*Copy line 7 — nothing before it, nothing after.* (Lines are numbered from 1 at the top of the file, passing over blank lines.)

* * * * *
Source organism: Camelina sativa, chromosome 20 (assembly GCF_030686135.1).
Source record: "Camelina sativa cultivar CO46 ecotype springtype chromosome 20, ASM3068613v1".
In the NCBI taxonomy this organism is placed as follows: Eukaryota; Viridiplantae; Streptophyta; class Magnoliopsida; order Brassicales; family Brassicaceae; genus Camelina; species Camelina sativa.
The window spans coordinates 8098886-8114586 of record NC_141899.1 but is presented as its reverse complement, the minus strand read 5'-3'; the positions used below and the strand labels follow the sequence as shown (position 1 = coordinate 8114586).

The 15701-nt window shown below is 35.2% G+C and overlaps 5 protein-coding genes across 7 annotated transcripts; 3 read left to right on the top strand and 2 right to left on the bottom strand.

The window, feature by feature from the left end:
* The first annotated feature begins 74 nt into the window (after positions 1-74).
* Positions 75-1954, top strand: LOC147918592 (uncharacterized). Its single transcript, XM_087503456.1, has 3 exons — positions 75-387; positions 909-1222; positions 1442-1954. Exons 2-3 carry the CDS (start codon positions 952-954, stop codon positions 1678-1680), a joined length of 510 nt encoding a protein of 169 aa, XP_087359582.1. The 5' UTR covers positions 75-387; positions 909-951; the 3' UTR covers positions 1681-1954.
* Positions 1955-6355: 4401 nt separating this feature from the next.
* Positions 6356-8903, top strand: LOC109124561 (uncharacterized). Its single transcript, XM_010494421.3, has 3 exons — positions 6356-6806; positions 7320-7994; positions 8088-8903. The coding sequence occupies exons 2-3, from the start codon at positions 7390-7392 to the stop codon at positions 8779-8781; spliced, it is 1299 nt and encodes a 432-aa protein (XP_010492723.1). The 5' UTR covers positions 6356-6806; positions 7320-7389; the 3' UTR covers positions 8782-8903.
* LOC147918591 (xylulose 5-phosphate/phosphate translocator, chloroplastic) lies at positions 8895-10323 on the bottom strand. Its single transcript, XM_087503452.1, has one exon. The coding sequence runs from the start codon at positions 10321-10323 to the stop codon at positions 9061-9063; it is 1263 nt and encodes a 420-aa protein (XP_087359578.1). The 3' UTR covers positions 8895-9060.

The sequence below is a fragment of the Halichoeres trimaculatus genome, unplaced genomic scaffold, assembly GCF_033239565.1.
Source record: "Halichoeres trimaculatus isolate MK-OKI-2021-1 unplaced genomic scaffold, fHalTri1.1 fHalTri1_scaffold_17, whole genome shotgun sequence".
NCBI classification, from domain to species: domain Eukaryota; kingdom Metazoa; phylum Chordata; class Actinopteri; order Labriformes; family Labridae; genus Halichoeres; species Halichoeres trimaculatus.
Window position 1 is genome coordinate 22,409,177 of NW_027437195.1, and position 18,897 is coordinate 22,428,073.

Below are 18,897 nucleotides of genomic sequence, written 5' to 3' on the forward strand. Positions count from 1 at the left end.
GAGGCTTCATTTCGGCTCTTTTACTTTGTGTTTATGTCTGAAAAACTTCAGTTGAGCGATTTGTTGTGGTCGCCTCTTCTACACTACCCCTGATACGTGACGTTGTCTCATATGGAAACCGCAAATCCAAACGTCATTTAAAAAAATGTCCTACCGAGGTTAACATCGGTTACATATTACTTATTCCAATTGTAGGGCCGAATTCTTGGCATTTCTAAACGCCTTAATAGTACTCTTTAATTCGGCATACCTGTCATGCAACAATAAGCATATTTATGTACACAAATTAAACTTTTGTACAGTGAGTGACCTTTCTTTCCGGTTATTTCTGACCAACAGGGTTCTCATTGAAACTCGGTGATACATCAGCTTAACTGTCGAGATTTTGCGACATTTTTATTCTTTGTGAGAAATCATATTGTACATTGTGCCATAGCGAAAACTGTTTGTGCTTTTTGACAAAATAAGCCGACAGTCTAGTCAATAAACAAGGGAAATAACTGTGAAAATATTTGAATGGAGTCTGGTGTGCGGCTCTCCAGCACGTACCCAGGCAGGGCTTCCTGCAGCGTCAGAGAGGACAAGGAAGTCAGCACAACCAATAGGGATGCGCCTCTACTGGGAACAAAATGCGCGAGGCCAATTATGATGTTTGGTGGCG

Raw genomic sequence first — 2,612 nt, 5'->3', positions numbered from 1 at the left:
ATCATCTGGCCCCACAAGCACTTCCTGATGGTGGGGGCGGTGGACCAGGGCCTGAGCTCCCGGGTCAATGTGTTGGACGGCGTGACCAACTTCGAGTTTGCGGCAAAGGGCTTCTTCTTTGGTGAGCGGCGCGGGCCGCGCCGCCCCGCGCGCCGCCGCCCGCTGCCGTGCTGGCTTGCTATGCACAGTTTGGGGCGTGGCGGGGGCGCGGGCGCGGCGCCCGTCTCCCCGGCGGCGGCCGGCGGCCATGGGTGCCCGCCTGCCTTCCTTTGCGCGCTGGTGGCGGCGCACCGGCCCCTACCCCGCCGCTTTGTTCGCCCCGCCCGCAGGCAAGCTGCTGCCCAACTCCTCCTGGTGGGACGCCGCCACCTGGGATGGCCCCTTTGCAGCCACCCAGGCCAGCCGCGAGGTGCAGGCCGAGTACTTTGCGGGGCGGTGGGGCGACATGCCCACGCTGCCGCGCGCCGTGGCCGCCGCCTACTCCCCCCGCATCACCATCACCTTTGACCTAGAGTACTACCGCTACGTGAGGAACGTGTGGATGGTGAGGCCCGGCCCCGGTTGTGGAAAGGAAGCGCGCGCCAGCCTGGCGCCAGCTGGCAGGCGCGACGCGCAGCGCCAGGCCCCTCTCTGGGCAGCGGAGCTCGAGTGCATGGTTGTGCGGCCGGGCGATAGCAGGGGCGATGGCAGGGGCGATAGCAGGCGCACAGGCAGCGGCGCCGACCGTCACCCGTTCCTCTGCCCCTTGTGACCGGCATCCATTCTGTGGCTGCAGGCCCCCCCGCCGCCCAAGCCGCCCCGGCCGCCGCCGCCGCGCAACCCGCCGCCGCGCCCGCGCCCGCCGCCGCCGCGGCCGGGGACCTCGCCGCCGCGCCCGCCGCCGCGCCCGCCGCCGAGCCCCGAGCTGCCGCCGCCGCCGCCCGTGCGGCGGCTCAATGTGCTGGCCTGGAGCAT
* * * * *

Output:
* The first annotated feature begins 74 nt into the window (after positions 1-74).